Kiner 1949 54 9.84 2.09 4.7
Mays 1955 51 9.14 2.94 3.1
Aaron 1967 39 6.50 1.95 3.3
Aaron 1971 47 9.49 2.04 4.7
Schmidt 1976 38 6.51 1.65 3.9
Schmidt 1980 48 8.76 1.82 4.8
Schmidt 1981 31 8.76 1.59 5.5
McGwire 1987 49 8.80 3.35 2.6
McGwire 1998 70 13.75 2.86 4.9
McGwire 1999 65 12.48 3.20 3.9
Bonds 2000 49 10.21 3.35 3.1
Bonds 2001 73 15.34 3.29 4.7
Bonds 2002 46 11.41 2.92 3.9
Now, in order of times better:
Ruth 1920 15.5 Kiner 1949 4.7
Ruth 1927 12.2 Bonds 2001 4.7
Ruth 1921 11.4 Aaron 1967 4.7
Foxx 1932 6.5 Bonds 2002 3.9
Ruth 1930 6.4 McGwire 1999 3.9
Ruth 1932 5.8 Schmidt 1980 3.9
Schmidt 1981 5.5 Aaron 1967 3.3
Greenberg 1938 5.4 Bonds 2000 3.1
McGwire 1998 4.9 Mays 1955 3.1
Schmidt 1980 4.8 McGwire 1987 2.6
I believe the numbers speak for themselves. And if I did other years, I’m sure Ruth would occupy several other spots at the top of the list.
Some other reasons why Bonds will never be better than Ruth:
1) Ruth had a lifetime BA of .342, pretty impressive for a man who was heavy and slow for a significant number of seasons. Bonds isn’t bad at .295, but that’s still 47 points less. (2015: Bonds retired with a .298 BA. Bonds’ final numbers: .298/.444/.607. The Babe’s numbers were .342/.474/.690)
2) When Barry Bonds gets on the mound to pitch, it will be, as far as I know, the first time. The Babe came up as a left-handed pitcher. He was probably the best lefty in the American league in the late teens, compiling a lifetime record of 94 – 46 and a career ERA of a tidy 2.28, a number bested only by the great Walter Johnson at that time. Ruth started 148 games in his career and only left pitching when his phenomenal hitting became too much to ignore. Also, think of all the at-bats he missed before he started playing the outfield between starts. 1919 was the first year he played more outfield than he pitched.
3) Babe Ruth played right field; Bonds played some center and right, but he usually plays left. He is probably the best fielding left fielder of all time, but, as we all know, left field is the least important defensive position on the field. At least a right fielder needs a good arm. Now, Babe Ruth became a significant defensive liability late in his career, especially in 1935, his last year. Bonds has never been that, but he has said he would like to go to the AL, where he can DH and extend his career. If the DH had been around in the 1930’s, Babe certainly could have played longer.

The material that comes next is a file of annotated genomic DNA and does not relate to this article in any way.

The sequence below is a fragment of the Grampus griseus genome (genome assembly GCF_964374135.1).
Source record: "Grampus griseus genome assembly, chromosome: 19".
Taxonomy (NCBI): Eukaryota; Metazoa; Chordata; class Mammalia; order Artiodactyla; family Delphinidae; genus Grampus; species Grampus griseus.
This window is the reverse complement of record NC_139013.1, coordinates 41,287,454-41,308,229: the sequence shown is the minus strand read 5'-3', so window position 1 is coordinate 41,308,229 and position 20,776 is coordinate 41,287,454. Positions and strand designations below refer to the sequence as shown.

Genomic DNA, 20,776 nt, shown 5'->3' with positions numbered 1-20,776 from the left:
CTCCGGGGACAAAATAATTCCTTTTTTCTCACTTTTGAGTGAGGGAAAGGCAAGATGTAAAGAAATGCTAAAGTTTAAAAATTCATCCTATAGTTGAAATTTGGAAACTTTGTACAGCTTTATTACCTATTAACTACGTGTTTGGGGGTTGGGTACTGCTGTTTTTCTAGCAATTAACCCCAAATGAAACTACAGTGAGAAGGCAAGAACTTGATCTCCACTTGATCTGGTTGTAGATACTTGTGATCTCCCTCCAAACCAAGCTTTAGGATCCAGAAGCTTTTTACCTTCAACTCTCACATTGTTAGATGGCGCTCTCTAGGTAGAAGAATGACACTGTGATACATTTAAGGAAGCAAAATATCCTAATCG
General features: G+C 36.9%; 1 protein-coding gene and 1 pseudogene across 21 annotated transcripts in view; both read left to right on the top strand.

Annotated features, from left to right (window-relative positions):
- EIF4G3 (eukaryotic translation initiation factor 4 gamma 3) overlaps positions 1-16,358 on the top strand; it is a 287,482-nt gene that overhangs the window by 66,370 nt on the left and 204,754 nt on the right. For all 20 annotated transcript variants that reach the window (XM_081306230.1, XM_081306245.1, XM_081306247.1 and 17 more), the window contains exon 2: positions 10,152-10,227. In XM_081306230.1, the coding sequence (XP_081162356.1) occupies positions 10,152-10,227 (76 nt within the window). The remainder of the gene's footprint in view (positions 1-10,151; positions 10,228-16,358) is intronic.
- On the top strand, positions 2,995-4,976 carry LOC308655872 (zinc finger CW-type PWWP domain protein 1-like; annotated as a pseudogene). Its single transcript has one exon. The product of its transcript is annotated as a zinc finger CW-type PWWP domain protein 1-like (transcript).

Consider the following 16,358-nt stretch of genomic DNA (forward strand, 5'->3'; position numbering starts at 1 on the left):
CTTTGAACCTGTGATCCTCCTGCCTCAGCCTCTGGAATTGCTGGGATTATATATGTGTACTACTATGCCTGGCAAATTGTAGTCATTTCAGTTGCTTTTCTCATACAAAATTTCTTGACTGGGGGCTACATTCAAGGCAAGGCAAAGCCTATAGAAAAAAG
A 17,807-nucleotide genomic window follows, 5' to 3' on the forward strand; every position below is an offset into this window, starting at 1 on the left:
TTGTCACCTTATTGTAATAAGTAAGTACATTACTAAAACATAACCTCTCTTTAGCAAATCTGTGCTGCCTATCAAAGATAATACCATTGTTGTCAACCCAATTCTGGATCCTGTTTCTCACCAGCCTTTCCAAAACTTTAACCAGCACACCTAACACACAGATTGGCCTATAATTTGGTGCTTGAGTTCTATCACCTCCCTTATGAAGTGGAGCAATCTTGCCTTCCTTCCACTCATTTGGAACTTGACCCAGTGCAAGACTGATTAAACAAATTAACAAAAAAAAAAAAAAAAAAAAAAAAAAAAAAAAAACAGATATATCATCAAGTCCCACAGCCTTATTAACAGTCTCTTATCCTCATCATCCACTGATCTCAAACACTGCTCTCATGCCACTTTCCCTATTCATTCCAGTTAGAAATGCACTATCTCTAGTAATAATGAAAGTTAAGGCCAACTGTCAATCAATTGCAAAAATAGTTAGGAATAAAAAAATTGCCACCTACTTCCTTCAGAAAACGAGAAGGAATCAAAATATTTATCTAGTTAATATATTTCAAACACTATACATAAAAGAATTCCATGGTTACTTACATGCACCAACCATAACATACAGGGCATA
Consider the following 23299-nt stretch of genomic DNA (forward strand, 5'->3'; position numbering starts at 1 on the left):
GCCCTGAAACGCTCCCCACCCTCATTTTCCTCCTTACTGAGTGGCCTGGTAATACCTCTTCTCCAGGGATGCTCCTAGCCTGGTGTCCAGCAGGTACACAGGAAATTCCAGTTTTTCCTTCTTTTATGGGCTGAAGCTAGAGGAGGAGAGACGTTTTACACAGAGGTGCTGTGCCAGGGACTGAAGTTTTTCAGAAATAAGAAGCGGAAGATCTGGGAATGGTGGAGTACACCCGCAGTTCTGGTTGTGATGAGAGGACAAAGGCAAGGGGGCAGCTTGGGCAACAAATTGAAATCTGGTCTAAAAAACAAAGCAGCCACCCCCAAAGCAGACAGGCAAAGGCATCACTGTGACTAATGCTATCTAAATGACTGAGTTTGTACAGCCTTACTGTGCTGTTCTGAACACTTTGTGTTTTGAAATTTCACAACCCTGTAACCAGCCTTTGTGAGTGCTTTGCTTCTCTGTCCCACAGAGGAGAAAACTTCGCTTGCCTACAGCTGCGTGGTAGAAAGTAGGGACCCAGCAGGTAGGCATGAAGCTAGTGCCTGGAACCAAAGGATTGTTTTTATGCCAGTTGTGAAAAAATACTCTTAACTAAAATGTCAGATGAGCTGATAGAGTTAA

4) Babe Ruth flat out, basically all by himself, changed the way baseball is played in a significant, profound way. You can’t say that about Bonds.
5) The Babe certainly put a lot of chemicals into his body during his career, but I don’t think you would call them “physically-enhancing”. What can we say about Barry Bonds?
6) Babe Ruth saved baseball in America, without a doubt. While the Black Sox scandal could have destroyed the game as we know it – and all of professional sports – Babe Ruth and his heroics in 1920 and 1921 sparked excitement as never before and blunted the effect of that tragedy. Yes, Judge Landis was important, but the people wanted to see the Babe play, not the Judge.
7) Babe Ruth was loved by millions of people, Yankee fans or not, baseball fans or not. His deeds were larger than life and so was his persona. Barry Bonds? We better not even go there!
Barry, you may hit more HR’s than the Babe, and you deserve credit when you do, but you’ll never make anybody forget the Babe.